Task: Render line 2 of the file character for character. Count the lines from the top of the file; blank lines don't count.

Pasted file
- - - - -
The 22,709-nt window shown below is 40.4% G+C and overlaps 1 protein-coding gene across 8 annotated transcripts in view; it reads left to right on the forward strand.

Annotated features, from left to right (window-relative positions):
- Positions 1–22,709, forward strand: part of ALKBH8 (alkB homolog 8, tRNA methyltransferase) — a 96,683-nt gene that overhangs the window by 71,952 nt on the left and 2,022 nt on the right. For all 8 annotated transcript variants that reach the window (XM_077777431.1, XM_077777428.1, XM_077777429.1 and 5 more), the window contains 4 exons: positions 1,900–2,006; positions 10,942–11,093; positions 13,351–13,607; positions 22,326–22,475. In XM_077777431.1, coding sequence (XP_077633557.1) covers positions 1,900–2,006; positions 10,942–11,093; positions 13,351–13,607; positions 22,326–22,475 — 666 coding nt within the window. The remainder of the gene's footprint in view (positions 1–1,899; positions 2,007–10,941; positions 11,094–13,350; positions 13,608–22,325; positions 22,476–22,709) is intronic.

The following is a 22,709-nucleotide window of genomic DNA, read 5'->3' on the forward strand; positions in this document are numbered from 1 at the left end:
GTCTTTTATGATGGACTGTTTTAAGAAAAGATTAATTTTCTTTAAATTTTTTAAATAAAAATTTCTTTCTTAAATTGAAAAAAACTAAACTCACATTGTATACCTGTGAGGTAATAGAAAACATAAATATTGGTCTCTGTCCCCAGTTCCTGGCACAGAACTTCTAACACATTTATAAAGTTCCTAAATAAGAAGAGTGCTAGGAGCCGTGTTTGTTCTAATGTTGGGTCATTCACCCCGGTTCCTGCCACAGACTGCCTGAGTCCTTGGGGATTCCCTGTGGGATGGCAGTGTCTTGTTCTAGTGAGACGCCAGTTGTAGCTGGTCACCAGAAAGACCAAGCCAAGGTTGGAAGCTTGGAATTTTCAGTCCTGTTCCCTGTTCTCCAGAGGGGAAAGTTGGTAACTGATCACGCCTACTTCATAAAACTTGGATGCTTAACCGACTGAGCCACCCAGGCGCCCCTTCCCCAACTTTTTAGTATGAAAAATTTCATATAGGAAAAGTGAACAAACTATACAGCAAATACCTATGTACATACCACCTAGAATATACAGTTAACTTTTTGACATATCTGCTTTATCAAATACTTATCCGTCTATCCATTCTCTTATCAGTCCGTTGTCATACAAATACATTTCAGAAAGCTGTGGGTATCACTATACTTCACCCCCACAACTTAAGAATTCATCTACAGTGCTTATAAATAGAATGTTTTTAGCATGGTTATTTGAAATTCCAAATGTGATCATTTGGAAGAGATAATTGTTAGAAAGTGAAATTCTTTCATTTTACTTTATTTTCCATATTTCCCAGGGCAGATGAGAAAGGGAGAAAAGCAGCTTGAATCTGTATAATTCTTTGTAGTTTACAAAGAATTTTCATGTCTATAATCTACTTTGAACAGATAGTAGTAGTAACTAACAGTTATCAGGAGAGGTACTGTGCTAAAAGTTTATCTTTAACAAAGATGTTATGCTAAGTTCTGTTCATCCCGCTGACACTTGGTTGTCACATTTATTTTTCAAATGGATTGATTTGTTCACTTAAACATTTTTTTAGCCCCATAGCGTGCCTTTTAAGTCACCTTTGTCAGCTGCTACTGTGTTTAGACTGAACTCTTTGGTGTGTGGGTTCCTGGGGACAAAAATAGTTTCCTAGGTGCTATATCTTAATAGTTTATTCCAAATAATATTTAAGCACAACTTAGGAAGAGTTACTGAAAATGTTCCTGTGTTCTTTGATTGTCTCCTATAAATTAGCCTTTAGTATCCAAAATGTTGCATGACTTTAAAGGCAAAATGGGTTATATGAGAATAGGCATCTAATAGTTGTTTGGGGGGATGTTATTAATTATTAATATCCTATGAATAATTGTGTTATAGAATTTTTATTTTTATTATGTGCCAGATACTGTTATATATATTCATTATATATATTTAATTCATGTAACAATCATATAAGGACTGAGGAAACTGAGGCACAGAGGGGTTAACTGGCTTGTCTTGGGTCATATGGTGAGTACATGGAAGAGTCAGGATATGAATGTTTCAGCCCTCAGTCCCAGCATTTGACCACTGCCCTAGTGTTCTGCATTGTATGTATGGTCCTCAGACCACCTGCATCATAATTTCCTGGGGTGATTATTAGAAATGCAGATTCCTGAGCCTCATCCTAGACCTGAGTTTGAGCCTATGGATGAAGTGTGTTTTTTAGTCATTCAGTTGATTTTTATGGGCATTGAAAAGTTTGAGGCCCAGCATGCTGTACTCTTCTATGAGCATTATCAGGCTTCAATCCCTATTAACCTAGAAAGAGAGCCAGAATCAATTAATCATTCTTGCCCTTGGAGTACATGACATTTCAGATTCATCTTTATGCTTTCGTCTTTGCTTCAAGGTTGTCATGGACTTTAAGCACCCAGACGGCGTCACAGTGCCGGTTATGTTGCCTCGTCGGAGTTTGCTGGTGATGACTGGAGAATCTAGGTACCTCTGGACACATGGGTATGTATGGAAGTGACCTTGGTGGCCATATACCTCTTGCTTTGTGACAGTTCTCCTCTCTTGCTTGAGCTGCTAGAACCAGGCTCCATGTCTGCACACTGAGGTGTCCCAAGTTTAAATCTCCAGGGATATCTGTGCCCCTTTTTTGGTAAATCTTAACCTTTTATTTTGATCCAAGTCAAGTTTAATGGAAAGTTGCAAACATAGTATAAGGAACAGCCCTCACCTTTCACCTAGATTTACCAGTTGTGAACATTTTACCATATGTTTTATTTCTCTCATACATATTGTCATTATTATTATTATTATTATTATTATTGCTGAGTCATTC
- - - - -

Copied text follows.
Annotated features, from left to right (window-relative positions):